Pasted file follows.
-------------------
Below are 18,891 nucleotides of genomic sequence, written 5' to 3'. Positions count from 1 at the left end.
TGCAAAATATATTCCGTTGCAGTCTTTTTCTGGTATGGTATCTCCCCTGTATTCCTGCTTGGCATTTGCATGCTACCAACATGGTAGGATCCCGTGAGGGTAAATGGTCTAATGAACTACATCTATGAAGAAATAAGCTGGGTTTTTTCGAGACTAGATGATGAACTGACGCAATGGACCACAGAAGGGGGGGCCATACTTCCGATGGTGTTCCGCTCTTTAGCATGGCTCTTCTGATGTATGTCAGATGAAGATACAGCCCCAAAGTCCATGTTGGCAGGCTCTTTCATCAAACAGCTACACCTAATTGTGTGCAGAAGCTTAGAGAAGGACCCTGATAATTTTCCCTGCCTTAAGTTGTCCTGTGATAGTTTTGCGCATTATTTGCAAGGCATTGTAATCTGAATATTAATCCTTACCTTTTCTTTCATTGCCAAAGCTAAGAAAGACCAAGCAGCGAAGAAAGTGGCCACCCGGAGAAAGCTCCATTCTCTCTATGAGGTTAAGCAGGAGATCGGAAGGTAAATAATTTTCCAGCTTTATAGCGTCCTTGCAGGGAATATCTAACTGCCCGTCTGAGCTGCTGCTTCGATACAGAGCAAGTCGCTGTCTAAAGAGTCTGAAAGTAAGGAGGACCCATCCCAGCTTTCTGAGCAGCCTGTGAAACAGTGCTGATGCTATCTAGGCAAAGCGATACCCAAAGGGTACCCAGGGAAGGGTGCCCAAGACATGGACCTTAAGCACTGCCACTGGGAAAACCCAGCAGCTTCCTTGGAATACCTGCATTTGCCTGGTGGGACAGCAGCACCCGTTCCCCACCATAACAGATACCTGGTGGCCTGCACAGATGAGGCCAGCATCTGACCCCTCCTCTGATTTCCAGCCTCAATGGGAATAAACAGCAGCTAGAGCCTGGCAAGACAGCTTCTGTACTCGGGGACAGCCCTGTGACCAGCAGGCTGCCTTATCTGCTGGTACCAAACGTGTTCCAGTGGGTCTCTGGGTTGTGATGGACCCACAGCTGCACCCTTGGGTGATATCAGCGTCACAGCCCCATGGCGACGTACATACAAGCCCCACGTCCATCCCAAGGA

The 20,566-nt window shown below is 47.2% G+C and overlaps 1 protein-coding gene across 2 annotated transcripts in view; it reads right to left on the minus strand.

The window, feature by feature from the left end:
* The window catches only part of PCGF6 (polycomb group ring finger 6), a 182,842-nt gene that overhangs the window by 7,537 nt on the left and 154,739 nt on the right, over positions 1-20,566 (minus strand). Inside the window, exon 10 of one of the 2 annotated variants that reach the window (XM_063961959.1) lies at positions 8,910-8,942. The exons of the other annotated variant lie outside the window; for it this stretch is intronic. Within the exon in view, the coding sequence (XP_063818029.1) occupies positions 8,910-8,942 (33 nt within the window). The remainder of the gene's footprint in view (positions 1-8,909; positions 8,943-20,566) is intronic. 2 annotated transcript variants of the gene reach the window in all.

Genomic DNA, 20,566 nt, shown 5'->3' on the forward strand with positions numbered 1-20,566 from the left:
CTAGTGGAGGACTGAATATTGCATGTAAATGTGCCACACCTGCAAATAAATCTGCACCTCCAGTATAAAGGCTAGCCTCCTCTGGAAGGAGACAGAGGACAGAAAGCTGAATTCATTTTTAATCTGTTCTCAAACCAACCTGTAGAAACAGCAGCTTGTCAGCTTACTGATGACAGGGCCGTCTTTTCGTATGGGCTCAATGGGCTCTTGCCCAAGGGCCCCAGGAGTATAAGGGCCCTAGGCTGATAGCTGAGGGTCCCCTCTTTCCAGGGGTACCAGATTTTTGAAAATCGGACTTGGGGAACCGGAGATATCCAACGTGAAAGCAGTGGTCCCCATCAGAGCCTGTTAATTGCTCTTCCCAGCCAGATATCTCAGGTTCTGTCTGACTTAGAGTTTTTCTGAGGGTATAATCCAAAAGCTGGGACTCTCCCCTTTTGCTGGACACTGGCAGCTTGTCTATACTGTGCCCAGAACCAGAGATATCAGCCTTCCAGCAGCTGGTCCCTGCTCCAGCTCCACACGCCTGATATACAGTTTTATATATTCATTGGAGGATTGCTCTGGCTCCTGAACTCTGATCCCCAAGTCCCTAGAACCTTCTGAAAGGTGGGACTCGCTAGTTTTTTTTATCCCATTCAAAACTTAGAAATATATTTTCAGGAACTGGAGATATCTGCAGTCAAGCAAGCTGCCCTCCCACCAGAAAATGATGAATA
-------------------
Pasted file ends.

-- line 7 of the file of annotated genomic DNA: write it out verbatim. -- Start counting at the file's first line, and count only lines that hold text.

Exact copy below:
CTAGTGGAGGACTGAATATTGCATGTAAATGTGCCACACCTGCAAATAAATCTGCACCTCCAGTATAAAGGCTAGCCTCCTCTGGAAGGAGACAGAGGACAGAAAGCTGAATTCATTTTTAATCTGTTCTCAAACCAACCTGTAGAAACAGCAGCTTGTCAGCTTACTGATGACAGGGCCGTCTTTTCGTATGGGCTCAATGGGCTCTTGCCCAAGGGCCCCAGGAGTATAAGGGCCCTAGGCTGATAGCTGAGGGTCCCCTCTTTCCAGGGGTACCAGATTTTTGAAAATCGGACTTGGGGAACCGGAGATATCCAACGTGAAAGCAGTGGTCCCCATCAGAGCCTGTTAATTGCTCTTCCCAGCCAGATATCTCAGGTTCTGTCTGACTTAGAGTTTTTCTGAGGGTATAATCCAAAAGCTGGGACTCTCCCCTTTTGCTGGACACTGGCAGCTTGTCTATACTGTGCCCAGAACCAGAGATATCAGCCTTCCAGCAGCTGGTCCCTGCTCCAGCTCCACACGCCTGATATACAGTTTTATATATTCATTGGAGGATTGCTCTGGCTCCTGAACTCTGATCCCCAAGTCCCTAGAACCTTCTGAAAGGTGGGACTCGCTAGTTTTTTTTATCCCATTCAAAACTTAGAAATATATTTTCAGGAACTGGAGATATCTGCAGTCAAGCAAGCTGCCCTCCCACCAGAAAATGATGAATA